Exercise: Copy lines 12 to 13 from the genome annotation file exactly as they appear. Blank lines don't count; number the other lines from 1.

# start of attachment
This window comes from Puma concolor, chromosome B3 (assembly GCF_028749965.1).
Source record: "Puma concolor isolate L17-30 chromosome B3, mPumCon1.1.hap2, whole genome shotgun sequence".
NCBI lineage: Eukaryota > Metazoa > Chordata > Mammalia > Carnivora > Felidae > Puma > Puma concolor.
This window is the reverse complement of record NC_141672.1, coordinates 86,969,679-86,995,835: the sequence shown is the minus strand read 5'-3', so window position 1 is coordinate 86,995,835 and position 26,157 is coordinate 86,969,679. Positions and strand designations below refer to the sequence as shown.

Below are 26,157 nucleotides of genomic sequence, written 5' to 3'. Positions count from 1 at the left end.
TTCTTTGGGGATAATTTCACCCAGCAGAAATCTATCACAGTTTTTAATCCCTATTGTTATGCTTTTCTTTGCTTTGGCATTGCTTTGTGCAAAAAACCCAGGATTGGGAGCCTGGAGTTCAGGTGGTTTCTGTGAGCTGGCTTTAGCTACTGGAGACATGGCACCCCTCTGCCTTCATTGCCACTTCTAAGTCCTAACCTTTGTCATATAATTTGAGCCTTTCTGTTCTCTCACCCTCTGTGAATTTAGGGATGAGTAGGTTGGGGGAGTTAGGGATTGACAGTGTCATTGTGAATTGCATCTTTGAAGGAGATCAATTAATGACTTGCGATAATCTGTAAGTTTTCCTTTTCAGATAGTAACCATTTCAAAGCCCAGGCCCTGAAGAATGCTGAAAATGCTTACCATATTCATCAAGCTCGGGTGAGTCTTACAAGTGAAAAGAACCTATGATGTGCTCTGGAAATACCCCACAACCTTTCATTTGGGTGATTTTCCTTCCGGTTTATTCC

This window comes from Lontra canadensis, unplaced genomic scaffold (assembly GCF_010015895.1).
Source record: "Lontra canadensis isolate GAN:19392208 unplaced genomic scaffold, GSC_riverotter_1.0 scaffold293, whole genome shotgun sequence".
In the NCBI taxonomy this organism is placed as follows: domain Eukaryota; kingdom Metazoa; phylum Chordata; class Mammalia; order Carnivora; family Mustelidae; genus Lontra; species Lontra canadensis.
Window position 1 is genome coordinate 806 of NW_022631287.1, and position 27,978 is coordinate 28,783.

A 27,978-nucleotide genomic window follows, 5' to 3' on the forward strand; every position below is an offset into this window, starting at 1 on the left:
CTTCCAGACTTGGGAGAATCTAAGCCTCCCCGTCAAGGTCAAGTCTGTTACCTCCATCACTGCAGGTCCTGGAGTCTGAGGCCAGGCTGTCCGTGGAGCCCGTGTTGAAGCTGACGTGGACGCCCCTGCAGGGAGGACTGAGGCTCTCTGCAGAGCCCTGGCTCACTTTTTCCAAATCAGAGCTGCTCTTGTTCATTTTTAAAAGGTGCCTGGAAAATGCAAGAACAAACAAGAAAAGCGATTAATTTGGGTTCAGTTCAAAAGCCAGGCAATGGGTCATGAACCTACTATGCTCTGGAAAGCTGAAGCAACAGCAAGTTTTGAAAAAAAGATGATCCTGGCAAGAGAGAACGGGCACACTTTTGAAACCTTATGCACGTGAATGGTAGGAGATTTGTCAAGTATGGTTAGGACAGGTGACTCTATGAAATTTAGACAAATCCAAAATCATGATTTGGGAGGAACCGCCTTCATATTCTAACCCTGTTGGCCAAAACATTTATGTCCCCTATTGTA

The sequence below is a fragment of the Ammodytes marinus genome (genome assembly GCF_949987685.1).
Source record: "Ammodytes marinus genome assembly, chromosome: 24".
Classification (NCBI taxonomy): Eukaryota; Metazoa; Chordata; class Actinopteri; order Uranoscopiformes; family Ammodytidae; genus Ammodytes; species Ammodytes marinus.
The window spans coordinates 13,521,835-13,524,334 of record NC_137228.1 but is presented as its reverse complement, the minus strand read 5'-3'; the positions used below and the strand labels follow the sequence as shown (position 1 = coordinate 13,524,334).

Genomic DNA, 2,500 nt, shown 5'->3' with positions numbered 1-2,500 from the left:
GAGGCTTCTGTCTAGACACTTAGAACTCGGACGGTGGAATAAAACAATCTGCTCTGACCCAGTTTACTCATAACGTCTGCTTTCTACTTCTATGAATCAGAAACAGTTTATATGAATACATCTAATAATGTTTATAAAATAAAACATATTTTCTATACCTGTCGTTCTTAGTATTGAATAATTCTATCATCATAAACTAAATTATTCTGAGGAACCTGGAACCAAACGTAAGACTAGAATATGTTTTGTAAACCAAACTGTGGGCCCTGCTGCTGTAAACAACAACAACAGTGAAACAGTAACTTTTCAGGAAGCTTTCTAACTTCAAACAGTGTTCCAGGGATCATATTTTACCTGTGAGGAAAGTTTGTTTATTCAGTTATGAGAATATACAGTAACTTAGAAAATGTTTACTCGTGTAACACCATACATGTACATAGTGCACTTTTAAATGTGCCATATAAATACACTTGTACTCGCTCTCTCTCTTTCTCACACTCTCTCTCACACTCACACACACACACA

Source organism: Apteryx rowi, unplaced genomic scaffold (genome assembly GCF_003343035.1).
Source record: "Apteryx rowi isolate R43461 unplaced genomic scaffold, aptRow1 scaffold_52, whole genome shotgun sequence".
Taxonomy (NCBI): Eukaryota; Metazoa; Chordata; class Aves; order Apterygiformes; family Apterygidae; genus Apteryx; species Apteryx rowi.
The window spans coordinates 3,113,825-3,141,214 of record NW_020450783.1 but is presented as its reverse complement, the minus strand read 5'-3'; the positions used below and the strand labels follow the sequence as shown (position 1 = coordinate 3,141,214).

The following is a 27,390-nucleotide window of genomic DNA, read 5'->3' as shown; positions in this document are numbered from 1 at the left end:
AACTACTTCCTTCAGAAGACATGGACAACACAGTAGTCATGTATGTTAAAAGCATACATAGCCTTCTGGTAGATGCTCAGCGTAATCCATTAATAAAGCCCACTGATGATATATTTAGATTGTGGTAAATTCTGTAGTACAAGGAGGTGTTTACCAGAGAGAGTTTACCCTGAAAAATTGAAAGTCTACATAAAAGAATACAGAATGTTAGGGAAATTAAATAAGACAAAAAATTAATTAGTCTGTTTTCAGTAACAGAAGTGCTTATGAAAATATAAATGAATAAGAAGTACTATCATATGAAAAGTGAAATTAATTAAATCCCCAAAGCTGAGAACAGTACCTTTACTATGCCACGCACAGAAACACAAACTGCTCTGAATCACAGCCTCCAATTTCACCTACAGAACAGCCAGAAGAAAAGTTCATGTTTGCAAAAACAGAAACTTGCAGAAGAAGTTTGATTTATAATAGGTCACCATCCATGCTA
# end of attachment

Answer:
CTTCCAGACTTGGGAGAATCTAAGCCTCCCCGTCAAGGTCAAGTCTGTTACCTCCATCACTGCAGGTCCTGGAGTCTGAGGCCAGGCTGTCCGTGGAGCCCGTGTTGAAGCTGACGTGGACGCCCCTGCAGGGAGGACTGAGGCTCTCTGCAGAGCCCTGGCTCACTTTTTCCAAATCAGAGCTGCTCTTGTTCATTTTTAAAAGGTGCCTGGAAAATGCAAGAACAAACAAGAAAAGCGATTAATTTGGGTTCAGTTCAAAAGCCAGGCAATGGGTCATGAACCTACTATGCTCTGGAAAGCTGAAGCAACAGCAAGTTTTGAAAAAAAGATGATCCTGGCAAGAGAGAACGGGCACACTTTTGAAACCTTATGCACGTGAATGGTAGGAGATTTGTCAAGTATGGTTAGGACAGGTGACTCTATGAAATTTAGACAAATCCAAAATCATGATTTGGGAGGAACCGCCTTCATATTCTAACCCTGTTGGCCAAAACATTTATGTCCCCTATTGTA

The sequence below is a fragment of the Ammodytes marinus genome (genome assembly GCF_949987685.1).